The Fresno City Council decided Thursday that Granville Homes should be allowed to build houses with 8-foot driveways in its Copper River Ranch development. The decision overturns the Planning Commission's rejection of the shorter driveways.
Until now, the city has required an 18-foot driveway for these types of homes.
The small-lot houses were sold by Granville Homes under a pilot program, but city officials say they didn't authorize similar projects at Copper River Ranch.
"It was very clear at the time that this was a pilot program to evaluate the impacts," City Manager Bruce Rudd told the Fresno City Council. "We had some concerns then, but we said we will test it out."
Granville Homes wanted to keep building homes with shorter driveways, although the company "clearly knew what we did previously was a pilot program" and that there had been no discussions about the pilot program or changing city driveway policy, Rudd said.
The pilot program was not unusual, he said, because the city has met other developers' requests for testing features such as more rounded curbs, he said.
The council voted 5-1 in favor of shorter driveways at Copper River, but said no more similar projects will be approved in the next 90 days, giving the city time to develop a new driveway policy.
The new Granville Homes project, near Friant Road and Alicante Avenue, consists of 134 homes on 21 acres. Of those homes, 85 will have small lots. Some of the small-lot homes will be designed with 8-foot driveways and others will have 18-foot driveways, said Darius Assemi, Granville Homes president.
Fresno planning commissioners voted against the shortened driveways because the city has no policy to approve them in areas of city-maintained roads. Shorter driveways are allowed on private planned-unit developments where homeowners' associations maintain roads, city officials said.
Two years ago, city officials approved the pilot project in Copper River Ranch's Tresana subdivision consisting of 45 small-lot homes. The development was designed with 8-foot driveways so Granville Homes could learn if there was a market for them and if they were safe.
Among the city's problems with shorter driveways is vehicles parked across sidewalks. "We had assurances that people wouldn't park in the driveway, but they park in the driveway," Rudd said.
Also, city officials are concerned about potential liability for collisions because drivers have less time and space to survey cross traffic, and about the inability of large public trucks -- fire engines or garbage trucks -- to drive down streets where curbs are packed with vehicles.
Shorter driveways take away two parking places, and homeowners who don't use their driveway or garage will park in the street, Rudd said.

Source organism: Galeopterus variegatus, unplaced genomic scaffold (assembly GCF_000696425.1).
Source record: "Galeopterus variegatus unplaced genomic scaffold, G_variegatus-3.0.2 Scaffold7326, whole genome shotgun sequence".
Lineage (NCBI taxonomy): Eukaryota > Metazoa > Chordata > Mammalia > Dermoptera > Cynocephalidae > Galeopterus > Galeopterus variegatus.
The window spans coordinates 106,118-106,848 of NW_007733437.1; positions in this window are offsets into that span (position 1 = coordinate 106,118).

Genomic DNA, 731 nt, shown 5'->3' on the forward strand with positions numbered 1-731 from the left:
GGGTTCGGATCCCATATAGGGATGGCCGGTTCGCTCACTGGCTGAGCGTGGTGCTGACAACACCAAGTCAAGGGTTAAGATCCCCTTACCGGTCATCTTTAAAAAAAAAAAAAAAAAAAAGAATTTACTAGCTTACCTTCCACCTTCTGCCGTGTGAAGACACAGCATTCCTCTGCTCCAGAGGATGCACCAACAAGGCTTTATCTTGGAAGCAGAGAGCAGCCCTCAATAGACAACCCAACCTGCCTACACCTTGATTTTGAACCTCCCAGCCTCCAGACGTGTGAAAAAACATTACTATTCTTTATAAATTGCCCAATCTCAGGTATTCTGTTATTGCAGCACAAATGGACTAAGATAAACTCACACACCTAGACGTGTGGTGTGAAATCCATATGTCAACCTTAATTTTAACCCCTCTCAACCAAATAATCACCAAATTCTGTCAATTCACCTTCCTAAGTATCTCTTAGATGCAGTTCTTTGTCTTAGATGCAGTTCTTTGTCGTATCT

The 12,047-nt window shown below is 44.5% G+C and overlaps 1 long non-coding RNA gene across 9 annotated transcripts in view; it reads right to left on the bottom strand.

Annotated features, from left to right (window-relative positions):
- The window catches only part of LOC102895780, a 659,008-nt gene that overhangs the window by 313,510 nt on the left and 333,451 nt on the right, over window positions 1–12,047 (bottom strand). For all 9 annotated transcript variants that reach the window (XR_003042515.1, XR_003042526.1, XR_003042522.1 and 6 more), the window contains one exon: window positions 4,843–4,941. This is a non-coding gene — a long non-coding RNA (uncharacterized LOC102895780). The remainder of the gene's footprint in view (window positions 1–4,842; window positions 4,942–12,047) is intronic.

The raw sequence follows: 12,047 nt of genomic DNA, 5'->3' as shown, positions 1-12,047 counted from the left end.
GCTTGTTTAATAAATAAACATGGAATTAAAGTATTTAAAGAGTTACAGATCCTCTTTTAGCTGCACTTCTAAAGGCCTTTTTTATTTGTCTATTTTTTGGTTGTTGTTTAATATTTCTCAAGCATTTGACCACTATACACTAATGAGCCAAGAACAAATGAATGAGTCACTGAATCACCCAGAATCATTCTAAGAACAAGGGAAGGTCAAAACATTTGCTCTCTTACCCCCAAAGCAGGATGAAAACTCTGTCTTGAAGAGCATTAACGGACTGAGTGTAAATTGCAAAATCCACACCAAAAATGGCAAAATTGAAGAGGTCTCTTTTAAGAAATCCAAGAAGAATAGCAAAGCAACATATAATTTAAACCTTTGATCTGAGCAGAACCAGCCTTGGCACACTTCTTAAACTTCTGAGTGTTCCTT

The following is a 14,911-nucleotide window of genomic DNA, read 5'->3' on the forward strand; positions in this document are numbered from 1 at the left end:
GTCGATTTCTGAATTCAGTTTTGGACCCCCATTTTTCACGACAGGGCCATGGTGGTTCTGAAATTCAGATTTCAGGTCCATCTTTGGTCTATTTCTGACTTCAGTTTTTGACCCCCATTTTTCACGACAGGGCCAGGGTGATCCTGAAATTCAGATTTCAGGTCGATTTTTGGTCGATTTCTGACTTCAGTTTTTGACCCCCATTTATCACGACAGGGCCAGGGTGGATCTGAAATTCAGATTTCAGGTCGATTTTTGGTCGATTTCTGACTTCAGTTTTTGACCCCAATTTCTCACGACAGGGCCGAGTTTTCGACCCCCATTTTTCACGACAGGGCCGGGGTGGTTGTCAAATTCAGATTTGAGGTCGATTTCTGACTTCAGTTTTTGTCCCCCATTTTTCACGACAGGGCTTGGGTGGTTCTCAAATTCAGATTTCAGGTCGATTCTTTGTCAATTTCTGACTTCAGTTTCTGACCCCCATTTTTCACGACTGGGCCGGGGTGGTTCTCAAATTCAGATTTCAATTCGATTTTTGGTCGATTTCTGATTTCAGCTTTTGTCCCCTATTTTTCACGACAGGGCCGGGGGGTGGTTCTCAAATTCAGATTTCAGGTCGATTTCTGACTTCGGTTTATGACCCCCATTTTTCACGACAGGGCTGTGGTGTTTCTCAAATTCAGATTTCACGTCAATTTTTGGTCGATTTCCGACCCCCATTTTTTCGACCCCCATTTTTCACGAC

The planning commission's rejection was appealed by Council Member Lee Brand, who said Fresno could be at a competitive disadvantage if other cities allow shorter driveways.
"There are builders in Madera, Clovis, Kerman, Sanger, Selma that compete directly with us, so if we don't have a project that sells they are going to simply drive across the bridge to go to Madera, go across Willow to Clovis," he said.
Brand said requiring longer driveways would defeat attempts to improve air quality with higher density subdivisions.
But Council Member Blong Xiong suggested the policy discussion on driveway setbacks be held prior to any votes on the Granville proposal. Council Member Sal Quintero asked questions about the city's liability; he ultimately voted no.
"We are ready to make a policy decision change right now and I am not sure I'm ready to do that right now," he said. "We usually start out with the policy workshop, not the policy change."
Granville wants to move forward because the market for small-lot homes was strong, but the city hadn't returned its verdict on safety, Assemi said.
The small-lot properties -- about 3,000 square feet -- have a waiting list, he said.
"It's been very successful and very well received," he said.
Assemi said the company would forgo additional projects with shorter driveways to allow for the policy discussion. The streets, he said, are normal width -- 36 feet -- so emergency vehicles are not affected.
Assemi said the project has been held up since October and the planning commission's rejection delayed it even longer. He said other Fresno city projects were approved with shorter driveways and that there were no complaints about residents misusing shorter driveways in Tresana.
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